Seymour police officers raising money for Special Olympics Torch Run

The steps Chadd Rogers and Jason Wynn take during an upcoming event will just be the beginning of their involvement with Special Olympics Indiana.

On the morning of June 10, they will participate in the Law Enforcement Torch Run that starts outside Victory Field in Indianapolis.

The purpose of the event, which offers distances of a 3-mile run or a 1-mile walk, is to raise awareness and funds for the Special Olympics movement.

The nonprofit organization provides year-round training and competition in more than 20 sports for children and adults with intellectual disabilities ages 8 and up. Fundraisers like the Law Enforcement Torch Run keep the program free for participants.

After seeing a post on the Special Olympics Indiana Jackson County Facebook page looking for local law enforcement to participate in the run, Rogers and Wynn, both 23-year members of the Seymour Police Department, decided to go for it.

Rogers is on the county management team in Jackson County, and both he and Wynn are school resource officers and are part of SPD’s Project Lifesaver program.

“We’ve heard of it but didn’t really know much about it,” Rogers said of the Torch Run. “I saw the post, and Jason reached out to me to do this. We registered, and here we are.”

Since he helps kids through 4-H and Project Lifesaver and serves as an SRO at Seymour Middle School, Wynn said the Torch Run is another way to be involved and do what he can to make a difference.

They started an online fundraising page under Seymour Police Department and set their goal at $250 apiece. That link has been shared on their personal Facebook pages and on the county Special Olympics program’s page.

Donations may be made at People also can join the team at that link.

“Just a small starting point, but I think the goal is much more than the monetary aspect of it for both of us, just to go and (support) such great people,” Rogers said.

“Maybe if we can grow it, be a little more prepared next year and get on the game ahead of time, we could set up some fundraising for that,” Wynn said.

The Law Enforcement Torch Run was founded in Wichita, Kansas, in 1981. Known as Guardians of the Flame, thousands of dedicated and compassionate law enforcement members carry the Flame of Hope for Special Olympics athletes each year, symbolizing courage and celebration of diversity uniting communities around the globe.

More than 97,000 law enforcement members carry the Flame of Hope annually, and LETR has raised more than $600 million for Special Olympics programs, according to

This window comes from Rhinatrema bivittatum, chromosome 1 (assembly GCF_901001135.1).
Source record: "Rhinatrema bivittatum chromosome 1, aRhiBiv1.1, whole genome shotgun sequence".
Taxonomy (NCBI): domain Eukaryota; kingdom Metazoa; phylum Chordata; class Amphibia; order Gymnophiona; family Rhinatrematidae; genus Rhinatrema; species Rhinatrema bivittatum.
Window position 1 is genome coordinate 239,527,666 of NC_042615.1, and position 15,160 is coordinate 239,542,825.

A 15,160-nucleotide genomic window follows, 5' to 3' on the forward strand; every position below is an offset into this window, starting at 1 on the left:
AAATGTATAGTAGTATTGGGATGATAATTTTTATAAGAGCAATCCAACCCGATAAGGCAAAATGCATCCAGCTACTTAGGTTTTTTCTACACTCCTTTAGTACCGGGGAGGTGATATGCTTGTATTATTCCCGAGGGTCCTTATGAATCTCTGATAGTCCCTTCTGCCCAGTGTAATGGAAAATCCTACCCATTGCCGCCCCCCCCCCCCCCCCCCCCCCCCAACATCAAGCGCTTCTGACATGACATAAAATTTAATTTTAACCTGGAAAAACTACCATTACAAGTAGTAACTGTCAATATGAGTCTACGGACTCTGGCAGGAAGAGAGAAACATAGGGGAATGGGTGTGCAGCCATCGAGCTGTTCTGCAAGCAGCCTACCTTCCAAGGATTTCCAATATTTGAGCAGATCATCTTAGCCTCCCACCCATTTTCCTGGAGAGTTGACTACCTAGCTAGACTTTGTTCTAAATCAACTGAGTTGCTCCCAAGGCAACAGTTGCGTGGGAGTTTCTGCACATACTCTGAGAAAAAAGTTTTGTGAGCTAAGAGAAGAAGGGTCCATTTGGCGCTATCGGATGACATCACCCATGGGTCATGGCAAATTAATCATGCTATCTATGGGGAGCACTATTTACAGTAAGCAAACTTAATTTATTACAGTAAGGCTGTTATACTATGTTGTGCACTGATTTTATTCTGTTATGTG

To prepare for the 3-mile run, Rogers said he is doing a lot of walking, and Wynn said he and his wife had started running before he and Rogers decided to do the Torch Run. Both officers also get 10,000-plus steps per day walking the hallways as SROs at their respective schools.

“I’m sure if you want to walk, you can, but the goal is to run all 3 (miles),” Rogers said.

A second Torch Run is taking place at noon June 10 at Indiana State University in Terre Haute, which will host the Special Olympics Indiana Summer Games a week later.

“We don’t know what to expect, but we’re hoping we make some good contact and become more involved with the LETR portion of it,” Rogers said. “I hear they also give away awards at some of the Summer Games and things like that, so we’ll see if we can get a foot into doing that. Also, we’ll see what they have available that we can maybe get involved in.”

Around the state, law enforcement is involved in other Special Olympics fundraisers, including the largest one, the Polar Plunge. Rogers and Wynn said they are interested in that as well as some events that could benefit the Jackson County program.

If you go

What: Special Olympics Indiana Law Enforcement Torch Run

When: 9:30 a.m. June 10 (registration starts at 8 a.m.; opening ceremonies at 9 a.m.)

Where: Begins and ends outside Victory Field in Indianapolis

Who: Seymour Police Department officers Chadd Rogers and Jason Wynn are participating

How to help: Donate to their fundraising efforts or join their team online at

Get involved: Distance options are a 3-mile run and a 1-mile walk; Special Olympics athletes can join in for free after signing a waiver and can wear a Summer Games or Special Olympics shirt and running attire